Don’t use Excel for biological data

Why? Because it quietly modifies your data.

How? Excel auto-reformats the contents of cells it recognises as being of being a particular format. The most common examples are things that look like dates, i.e. ’09-10′ will be formatted as ’09-Oct’. What’s wrong with that you ask? It is a problem because it modifies the data: this example would become ’09/10/2012′. If you don’t notice it, there is no going back to the data you entered.

This even happens to files you open in Excel that were created elsewhere.

In bioinformatics, text files formatted as comma- or tab-delimited are very common and are often viewed in Excel. Much of bioinformatics data relates to genes and genes have specific abbreviations such as BRCA2. The problem is that many of these gene abbreviations look like dates to excel e.g. MARCH1, SEPT10. These examples are changed to ’01-Mar’ and ’10-Sep’, respectively.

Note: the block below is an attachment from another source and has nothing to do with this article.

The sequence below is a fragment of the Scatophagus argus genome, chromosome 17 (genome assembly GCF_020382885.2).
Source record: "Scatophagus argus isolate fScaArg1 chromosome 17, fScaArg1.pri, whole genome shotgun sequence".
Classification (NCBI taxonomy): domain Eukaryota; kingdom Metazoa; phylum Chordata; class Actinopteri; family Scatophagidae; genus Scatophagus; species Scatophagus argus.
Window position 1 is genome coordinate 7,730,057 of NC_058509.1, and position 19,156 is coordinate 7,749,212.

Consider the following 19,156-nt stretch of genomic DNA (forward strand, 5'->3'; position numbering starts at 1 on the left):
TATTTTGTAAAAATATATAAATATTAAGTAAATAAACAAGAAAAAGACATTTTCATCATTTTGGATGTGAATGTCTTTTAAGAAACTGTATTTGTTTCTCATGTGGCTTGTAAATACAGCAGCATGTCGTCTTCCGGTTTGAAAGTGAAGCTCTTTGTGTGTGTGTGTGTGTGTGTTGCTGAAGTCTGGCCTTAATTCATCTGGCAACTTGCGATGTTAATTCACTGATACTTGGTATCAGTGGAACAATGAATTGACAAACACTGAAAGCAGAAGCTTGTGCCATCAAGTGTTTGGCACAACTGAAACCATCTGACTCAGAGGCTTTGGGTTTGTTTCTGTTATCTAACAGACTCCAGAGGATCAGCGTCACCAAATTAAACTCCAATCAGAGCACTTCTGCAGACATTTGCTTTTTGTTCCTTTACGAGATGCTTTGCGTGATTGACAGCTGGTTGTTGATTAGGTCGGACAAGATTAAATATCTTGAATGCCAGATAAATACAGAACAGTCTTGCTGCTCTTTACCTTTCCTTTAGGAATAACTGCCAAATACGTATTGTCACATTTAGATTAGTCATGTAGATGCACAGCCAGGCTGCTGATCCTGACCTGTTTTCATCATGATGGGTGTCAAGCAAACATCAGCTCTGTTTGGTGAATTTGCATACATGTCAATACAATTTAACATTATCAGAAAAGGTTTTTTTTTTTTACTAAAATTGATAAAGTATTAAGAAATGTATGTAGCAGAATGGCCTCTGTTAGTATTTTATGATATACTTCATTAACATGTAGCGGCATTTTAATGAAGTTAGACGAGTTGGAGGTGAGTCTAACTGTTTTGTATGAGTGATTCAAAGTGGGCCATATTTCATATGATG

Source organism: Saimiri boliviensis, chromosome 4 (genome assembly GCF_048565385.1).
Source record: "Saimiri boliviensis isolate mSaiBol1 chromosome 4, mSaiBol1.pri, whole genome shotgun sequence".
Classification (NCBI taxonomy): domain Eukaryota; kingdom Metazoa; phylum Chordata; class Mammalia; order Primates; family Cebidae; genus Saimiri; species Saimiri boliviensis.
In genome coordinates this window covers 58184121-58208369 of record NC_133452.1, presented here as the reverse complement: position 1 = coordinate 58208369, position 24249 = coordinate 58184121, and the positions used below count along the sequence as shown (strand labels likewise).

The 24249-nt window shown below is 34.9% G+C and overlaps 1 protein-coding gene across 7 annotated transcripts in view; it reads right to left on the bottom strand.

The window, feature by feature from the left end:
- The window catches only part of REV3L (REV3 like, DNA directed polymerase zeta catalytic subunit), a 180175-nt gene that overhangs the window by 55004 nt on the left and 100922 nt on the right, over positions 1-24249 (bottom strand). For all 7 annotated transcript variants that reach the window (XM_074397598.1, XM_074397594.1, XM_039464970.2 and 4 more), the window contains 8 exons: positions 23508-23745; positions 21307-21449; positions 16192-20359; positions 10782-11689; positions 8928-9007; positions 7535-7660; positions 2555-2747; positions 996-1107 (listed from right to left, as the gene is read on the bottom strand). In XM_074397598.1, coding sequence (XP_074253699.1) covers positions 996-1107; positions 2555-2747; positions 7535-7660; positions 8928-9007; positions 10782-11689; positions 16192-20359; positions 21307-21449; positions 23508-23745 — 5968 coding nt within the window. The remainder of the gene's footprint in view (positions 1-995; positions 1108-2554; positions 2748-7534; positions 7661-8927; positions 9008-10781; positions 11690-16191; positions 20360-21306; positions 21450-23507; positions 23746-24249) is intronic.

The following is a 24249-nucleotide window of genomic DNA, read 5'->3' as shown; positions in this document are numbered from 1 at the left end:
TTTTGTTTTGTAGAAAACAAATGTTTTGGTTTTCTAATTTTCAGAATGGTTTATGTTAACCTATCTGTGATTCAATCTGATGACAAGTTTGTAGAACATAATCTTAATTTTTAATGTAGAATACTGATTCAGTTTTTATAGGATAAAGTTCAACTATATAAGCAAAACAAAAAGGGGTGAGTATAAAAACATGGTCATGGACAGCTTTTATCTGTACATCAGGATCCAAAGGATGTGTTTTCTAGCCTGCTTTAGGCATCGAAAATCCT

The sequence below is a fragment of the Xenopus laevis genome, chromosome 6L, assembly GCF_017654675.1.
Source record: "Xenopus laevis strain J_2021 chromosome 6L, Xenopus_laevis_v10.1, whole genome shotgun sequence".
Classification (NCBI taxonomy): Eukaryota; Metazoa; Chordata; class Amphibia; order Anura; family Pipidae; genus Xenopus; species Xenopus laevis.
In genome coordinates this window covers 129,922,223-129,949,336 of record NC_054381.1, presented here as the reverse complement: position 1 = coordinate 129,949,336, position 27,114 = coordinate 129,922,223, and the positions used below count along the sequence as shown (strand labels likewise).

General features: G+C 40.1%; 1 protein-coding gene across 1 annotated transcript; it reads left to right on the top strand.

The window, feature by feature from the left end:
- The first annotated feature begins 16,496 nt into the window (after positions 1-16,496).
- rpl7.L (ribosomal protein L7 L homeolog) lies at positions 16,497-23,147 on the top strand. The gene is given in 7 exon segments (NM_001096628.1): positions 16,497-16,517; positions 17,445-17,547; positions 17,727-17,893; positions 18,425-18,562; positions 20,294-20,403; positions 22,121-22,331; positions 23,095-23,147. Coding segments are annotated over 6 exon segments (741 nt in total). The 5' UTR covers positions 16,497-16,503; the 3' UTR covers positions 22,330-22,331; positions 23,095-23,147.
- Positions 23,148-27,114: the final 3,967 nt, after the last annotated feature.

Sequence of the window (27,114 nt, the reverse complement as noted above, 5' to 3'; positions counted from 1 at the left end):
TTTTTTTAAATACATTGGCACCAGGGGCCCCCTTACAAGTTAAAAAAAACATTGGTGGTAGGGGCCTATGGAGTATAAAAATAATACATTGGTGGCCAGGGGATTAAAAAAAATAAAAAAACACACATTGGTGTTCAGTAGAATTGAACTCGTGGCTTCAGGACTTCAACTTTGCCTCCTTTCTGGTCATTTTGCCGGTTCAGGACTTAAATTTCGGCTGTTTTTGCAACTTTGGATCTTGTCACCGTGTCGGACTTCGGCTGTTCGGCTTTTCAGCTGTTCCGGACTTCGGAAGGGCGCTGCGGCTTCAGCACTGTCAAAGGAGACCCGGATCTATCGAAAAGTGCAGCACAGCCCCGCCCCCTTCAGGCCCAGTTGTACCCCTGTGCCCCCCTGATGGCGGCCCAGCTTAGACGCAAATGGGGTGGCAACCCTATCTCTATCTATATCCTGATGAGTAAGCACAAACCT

This is not new news. A group from the National Institutes for Health in Bethesda, USA published a paper highlighting this problem in…2004.

Now nearly nine years later it is still occuring in very public places. A Cell paper published in October last year (A good paper, worth a future blog post). The paper came with three supplementary files in Excel format, two of which had genes names as dates. One with 29 genes and the other with two. How did this get past the reviewers? It’s such an obvious error.

A little while later, in December, I was looking for some annotations for a microarray and found it in ArrayExpress, but it too had dates for gene names (for 85 probes). Fair dos to ArrayExpress as they fixed the annotation file after I pointed it out to them. More revealing was this: